The nose knows

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Wherever Richmond County Sheriff's Deputy Robbie Harrison goes, Selly follows.

The six-year-old Belgian Malinois is one of four narcotics dogs on the K-9 Task Force.

The seven-member unit covers 15 Georgia counties from Wilkes to Screven, and assists Aiken County when needed.

"That's one of the best parts of the job is we get to go out to other counties so you're not confined to one area," Deputy Harrison said.

Deputy Harrison has been around dogs all his life. He raises hunting dogs and his comfort level with man's best friend means he does more off-leash searching than other handlers. He says Selly works better without the constraints of a leash.

"It's nice to have a dog that you don't have to work. She's smart, she does her own thing."

It takes a skilled eye to watch Selly for signs that she's finding something.

"Her breathing changes, her mouth closes and she picks up pace," he said. "It's a fifty-fifty thing. She does her job, I do mine."

Selly can sniff out marijuana, crack, cocaine, heroin and meth. She is a passive response dog, meaning when she finds the source of a smell, she sits or lies down.

The pair have performed more than 800 searches in five years with about a 90 percent proficiency rate.

Every evening after work, Deputy Harrison and Selly head home to relax and play.

"For her, it's all play and she goes and goes. She never gets tired."

She even goes fishing with her master.

"She'll do anything. If there's a spot for her, she'll go."

For the Harrisons, she is just part of the family.

"She sleeps in my daughter's bed at night and she has jumped into the bath with her, too," he said.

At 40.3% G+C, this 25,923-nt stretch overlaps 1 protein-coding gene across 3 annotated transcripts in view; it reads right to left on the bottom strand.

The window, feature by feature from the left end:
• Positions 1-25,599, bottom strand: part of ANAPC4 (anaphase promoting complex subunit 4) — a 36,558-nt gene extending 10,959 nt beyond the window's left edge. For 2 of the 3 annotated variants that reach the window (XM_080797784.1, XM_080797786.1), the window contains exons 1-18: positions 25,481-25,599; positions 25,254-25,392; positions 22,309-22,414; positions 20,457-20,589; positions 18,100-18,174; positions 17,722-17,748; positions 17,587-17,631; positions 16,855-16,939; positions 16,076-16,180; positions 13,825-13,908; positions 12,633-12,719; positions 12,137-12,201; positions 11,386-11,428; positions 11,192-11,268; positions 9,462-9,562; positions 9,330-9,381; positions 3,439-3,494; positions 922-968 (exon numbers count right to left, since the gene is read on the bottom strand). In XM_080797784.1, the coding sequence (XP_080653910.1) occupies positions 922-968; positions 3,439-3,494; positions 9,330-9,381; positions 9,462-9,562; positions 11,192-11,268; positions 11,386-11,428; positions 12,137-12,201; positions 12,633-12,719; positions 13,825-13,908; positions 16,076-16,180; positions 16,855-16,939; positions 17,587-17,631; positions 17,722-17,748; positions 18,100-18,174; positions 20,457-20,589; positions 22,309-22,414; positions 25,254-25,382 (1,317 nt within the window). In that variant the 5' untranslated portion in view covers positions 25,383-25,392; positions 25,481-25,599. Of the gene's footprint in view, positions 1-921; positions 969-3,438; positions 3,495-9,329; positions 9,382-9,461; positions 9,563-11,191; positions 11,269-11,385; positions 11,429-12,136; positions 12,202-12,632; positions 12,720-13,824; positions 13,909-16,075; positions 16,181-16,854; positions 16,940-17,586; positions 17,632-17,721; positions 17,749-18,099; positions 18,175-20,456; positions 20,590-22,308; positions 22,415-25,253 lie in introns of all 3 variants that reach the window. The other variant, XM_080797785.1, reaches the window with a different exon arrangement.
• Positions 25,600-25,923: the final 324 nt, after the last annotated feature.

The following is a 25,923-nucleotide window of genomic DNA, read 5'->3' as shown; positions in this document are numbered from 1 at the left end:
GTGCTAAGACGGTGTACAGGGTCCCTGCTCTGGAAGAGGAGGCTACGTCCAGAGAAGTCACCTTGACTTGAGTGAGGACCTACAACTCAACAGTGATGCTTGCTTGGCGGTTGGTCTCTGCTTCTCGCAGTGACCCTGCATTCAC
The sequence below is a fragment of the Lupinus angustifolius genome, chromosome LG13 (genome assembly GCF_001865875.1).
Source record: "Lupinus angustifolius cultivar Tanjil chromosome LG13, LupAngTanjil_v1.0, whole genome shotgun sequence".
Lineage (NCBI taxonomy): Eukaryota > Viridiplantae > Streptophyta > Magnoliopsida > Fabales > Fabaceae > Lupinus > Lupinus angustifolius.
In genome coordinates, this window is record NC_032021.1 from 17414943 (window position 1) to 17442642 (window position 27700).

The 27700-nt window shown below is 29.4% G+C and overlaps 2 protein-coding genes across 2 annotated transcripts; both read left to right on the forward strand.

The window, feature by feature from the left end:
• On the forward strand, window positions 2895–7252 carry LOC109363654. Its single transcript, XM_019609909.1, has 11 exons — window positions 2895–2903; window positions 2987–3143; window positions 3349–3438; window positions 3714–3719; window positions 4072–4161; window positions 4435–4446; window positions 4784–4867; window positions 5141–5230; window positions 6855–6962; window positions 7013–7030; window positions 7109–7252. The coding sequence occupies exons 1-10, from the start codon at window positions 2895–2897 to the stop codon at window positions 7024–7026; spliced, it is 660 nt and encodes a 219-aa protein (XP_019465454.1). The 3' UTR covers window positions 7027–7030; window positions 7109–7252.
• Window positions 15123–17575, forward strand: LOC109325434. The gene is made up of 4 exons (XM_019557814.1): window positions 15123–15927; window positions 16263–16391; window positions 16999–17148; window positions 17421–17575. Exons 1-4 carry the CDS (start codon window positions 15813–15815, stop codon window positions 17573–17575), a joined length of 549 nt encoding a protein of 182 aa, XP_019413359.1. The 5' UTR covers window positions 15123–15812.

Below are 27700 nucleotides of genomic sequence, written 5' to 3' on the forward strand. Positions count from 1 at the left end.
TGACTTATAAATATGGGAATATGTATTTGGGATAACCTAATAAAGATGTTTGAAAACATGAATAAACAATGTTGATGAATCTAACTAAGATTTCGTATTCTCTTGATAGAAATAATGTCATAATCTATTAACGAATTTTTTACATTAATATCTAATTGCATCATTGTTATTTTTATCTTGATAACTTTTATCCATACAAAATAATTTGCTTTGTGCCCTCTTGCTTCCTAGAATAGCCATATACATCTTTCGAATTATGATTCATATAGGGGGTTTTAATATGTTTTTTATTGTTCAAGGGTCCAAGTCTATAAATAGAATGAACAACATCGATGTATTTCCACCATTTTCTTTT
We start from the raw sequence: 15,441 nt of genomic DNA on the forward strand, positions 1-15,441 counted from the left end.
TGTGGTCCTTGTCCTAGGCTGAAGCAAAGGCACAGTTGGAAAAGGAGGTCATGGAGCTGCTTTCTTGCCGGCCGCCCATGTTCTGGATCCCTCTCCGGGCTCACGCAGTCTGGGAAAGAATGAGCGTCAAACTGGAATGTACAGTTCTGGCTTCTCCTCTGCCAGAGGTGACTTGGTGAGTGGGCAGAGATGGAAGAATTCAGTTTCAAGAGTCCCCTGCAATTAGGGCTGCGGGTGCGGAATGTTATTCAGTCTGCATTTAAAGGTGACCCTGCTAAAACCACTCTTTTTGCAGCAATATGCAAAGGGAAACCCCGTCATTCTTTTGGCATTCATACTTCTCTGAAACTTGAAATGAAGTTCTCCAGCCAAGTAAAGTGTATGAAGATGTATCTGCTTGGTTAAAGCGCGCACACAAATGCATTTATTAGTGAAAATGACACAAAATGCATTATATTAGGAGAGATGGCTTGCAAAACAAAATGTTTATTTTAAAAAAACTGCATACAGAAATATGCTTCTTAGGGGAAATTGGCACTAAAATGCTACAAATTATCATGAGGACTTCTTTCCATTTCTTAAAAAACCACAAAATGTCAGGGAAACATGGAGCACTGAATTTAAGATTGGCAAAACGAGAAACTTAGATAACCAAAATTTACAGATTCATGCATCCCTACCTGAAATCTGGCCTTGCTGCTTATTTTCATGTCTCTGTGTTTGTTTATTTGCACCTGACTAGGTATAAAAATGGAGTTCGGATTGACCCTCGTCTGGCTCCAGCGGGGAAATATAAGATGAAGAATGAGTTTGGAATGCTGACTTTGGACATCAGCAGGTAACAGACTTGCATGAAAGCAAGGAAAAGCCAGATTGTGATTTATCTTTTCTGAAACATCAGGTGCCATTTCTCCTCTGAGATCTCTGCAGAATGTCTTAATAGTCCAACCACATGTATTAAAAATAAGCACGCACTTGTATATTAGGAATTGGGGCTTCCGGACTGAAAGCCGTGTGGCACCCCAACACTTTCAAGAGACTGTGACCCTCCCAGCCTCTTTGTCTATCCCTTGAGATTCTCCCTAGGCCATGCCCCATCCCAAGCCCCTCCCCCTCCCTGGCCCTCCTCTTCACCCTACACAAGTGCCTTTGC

Deputy Harrison says she's not only a good narcotics dog, but she's a good people dog, too.

"You never have to worry about how she's going to react to something."

When it comes time for Selly to retire after seven to eight years of service, Deputy Harrison says it will be difficult.

"It will be hard to fill her shoes," he said.

Wherever Richmond County Sher iff's Deputy Robbie Harrison goes, Selly follows.

The six-year-old Belgian Malinois is one of four narcotics dogs on the K-9 Task Force.

The seven-member unit covers 15 Georgia counties from Wilkes to Screven, and assists Aiken County when needed.

"That's one of the best parts of the job is we get to go out to other counties so you're not confined to one area," Deputy Harrison said.

Deputy Harrison has been around dogs all his life. He raises hunting dogs and his comfort level with man's best friend means he does more off-leash searching than other handlers . He says Selly works better without the constraints of a lea sh.

"It's nice to have a dog that you don't have to work. She's smart, she does her own thing."

It takes a skilled eye to watch Selly for signs that she's finding something.

"Her breathing changes, her mouth closes and she picks up pace," he said. "It's a fifty-fifty thing. She does her job, I do mine. "

Selly can sniff out marijuana, crack, cocaine, heroin and meth. She is a passive response dog, meaning when she finds the source of a smell, she sits or lies down.

The pair have performed more than 800 searches in five years with about a 90 percent proficiency rate.

Every evening after work, Deputy Harrison and Selly head home to relax and play.

"For her, it's all play and she goes and goes. She never gets tired."

She even goes fishing with her master.

"She'll do anything. If there's a spot for her, she'll go."

For the Harrisons, she is just part of the family.

"She sleeps in my daughter's bed at night and she has jumped into the bath with her, too," he said.

Deputy Harrison says she's not only a good narcotics dog, but she's a good people dog, too.

"You never have to worry about how she's going to react to something."

When it comes time for Selly to retire after seven to eight years of service, Deputy Harrison says it will be difficult.

"It will be hard to fill her shoes," he said.


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